Siegel, J. M. 2008. Do all animals sleep? Trends in Neurosciences 31: 208-213 <link>

Siegel, J. M., Manger, P. R., Nienhuis, R., Fahringer, H. M., Shalita, T., & Pettigrew, J. D. 1999. Sleep in the platypus. Neuroscience 91: 391-400 <link>

Tauber, E.S., J. Rojas-Ramirez, and R. Hernandez-Peon. 1968. Electrophysiological and behavioral correlates of wakefulness and sleep in the lizard (Ctenosaura pectinata). Electroencephalography and Clinical Neurophysiology 24:424–443 <link>

Creative Commons License

Life is Short, but Snakes are Long by Andrew M. Durso is licensed under a Creative Commons Attribution-NonCommercial-NoDerivs 3.0 Unported License.


Unknown said...

And the situation with night snakes (Hypsiglena) is complicated as well--they surely do rarely at most move about during the day outside of cover, but available evidence shows they mainly capture prey by day, ambushing diurnal lizards from hiding.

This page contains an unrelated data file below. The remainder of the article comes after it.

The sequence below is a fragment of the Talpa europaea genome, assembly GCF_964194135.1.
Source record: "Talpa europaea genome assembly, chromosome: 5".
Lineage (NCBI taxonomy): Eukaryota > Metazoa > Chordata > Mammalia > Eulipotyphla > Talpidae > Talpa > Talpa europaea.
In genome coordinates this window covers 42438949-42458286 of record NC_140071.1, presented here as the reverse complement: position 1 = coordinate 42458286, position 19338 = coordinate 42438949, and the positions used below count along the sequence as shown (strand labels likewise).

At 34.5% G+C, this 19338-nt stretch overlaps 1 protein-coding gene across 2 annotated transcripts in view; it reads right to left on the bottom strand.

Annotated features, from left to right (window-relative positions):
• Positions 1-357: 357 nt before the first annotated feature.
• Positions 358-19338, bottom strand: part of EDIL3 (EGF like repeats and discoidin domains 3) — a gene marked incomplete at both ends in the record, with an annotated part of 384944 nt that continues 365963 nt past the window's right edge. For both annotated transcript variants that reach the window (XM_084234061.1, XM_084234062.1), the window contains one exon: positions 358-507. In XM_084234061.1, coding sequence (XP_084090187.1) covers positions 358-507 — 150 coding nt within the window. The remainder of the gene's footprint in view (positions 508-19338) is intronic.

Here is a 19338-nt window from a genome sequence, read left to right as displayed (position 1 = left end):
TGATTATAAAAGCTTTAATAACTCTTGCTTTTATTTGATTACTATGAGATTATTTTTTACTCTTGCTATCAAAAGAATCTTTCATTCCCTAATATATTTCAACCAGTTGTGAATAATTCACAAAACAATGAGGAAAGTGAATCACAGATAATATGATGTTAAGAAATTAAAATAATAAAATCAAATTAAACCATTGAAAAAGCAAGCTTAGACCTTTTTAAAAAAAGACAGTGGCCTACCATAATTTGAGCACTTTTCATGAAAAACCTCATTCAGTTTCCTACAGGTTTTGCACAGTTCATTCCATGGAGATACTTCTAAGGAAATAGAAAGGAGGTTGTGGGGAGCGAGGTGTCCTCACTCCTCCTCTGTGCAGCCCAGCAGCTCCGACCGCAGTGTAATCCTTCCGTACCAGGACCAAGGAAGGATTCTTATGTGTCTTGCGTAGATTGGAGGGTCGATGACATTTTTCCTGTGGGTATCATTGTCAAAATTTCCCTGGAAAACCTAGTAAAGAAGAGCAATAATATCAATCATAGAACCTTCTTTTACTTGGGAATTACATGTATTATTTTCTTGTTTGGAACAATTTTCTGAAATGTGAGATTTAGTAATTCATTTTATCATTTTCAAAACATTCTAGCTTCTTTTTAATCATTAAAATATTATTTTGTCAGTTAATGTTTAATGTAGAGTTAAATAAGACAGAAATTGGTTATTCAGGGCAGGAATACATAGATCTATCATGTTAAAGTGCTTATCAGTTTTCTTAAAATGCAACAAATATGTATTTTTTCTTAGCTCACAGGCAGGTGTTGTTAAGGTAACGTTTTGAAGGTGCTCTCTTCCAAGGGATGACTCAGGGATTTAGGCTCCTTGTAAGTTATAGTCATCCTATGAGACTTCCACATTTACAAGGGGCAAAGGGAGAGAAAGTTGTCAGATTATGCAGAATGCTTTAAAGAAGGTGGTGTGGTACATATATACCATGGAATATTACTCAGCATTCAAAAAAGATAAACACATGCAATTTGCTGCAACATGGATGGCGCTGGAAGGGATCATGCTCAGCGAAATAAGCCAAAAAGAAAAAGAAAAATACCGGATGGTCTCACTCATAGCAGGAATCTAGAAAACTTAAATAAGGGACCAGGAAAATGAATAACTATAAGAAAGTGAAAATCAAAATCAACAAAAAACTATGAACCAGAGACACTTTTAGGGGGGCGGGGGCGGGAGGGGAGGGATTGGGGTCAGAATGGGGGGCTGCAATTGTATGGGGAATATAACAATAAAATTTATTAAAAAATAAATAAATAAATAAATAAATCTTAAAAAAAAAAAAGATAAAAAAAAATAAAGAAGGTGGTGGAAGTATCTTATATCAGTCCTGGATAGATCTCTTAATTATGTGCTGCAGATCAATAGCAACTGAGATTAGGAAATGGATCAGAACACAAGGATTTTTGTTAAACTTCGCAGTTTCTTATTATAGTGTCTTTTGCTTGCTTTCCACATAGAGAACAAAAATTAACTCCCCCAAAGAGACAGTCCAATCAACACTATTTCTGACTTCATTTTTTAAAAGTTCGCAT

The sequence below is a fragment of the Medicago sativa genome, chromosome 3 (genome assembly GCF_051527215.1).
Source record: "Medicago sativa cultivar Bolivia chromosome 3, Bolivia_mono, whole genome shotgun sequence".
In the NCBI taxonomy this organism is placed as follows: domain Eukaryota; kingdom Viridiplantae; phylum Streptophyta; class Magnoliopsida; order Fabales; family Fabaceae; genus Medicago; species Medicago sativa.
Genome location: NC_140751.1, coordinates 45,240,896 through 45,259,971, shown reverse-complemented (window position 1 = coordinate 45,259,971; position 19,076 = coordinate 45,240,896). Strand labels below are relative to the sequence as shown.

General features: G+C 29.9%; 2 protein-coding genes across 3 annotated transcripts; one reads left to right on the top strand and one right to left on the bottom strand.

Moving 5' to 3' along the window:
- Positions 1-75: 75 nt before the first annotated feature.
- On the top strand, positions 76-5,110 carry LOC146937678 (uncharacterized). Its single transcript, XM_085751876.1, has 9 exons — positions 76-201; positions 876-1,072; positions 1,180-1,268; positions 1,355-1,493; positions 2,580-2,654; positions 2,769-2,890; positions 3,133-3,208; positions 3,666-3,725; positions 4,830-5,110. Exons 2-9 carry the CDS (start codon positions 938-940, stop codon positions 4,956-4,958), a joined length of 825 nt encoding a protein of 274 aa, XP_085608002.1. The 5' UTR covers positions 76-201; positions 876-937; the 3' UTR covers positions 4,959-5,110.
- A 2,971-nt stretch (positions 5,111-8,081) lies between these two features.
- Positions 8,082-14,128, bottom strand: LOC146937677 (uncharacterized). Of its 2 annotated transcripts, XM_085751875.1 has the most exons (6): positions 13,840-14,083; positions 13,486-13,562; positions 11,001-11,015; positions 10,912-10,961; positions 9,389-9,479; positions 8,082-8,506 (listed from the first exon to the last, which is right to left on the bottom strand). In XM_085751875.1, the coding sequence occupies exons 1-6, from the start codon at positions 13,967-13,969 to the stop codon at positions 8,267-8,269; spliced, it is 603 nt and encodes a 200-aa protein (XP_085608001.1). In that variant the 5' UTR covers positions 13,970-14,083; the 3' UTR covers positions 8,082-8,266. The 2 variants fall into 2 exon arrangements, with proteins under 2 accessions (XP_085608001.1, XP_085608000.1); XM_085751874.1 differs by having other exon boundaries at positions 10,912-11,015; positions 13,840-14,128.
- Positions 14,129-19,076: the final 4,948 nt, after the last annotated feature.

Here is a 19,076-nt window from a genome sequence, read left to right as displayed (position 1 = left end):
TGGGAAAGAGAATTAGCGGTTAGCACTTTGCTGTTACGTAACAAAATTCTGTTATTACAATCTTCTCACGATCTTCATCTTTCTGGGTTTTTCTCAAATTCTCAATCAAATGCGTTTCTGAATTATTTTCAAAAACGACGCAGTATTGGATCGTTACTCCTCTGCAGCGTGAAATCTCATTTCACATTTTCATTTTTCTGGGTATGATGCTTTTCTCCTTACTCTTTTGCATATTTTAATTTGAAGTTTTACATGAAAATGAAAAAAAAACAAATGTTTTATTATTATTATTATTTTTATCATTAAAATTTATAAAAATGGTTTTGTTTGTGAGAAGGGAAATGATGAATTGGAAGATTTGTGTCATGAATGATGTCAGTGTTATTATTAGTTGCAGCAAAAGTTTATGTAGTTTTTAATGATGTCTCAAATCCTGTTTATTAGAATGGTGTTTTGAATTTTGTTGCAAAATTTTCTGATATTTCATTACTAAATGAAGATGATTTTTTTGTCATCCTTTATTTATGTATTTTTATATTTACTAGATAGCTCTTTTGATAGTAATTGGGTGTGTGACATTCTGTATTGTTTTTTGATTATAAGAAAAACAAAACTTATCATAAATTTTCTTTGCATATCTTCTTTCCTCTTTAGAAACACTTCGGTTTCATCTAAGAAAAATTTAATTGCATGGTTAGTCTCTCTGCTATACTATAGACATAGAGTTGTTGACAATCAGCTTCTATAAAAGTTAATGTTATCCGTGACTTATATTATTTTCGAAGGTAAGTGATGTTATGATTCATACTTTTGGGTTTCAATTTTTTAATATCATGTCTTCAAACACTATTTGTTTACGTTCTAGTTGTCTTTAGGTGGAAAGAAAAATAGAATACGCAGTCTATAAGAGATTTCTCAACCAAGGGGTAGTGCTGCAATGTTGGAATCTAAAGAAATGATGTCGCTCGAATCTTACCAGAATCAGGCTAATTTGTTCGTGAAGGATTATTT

Andrew Durso said...

Good point! Do they ever sleep?

Unknown said...

Studying brain waves is nice and all, but have We become so advanced ("advanced", perhaps) that We have forgotten the base of Science: observation? Also; applying logic, common sense, analytical thought, and intuition?

Id est; serpents sleep, and it is indicative via their pupils 'dropping' as though facing down, and appearing to be in total autopilot mode, looking nothing like when they're moving about, foraging, eating or drinking. When stimulated or simply awakened, the pupils rise to normal-appearing mode, and the serpent slightly lifts its head as though becoming attentive. This is the observation part of it, and I've watched for 24 years.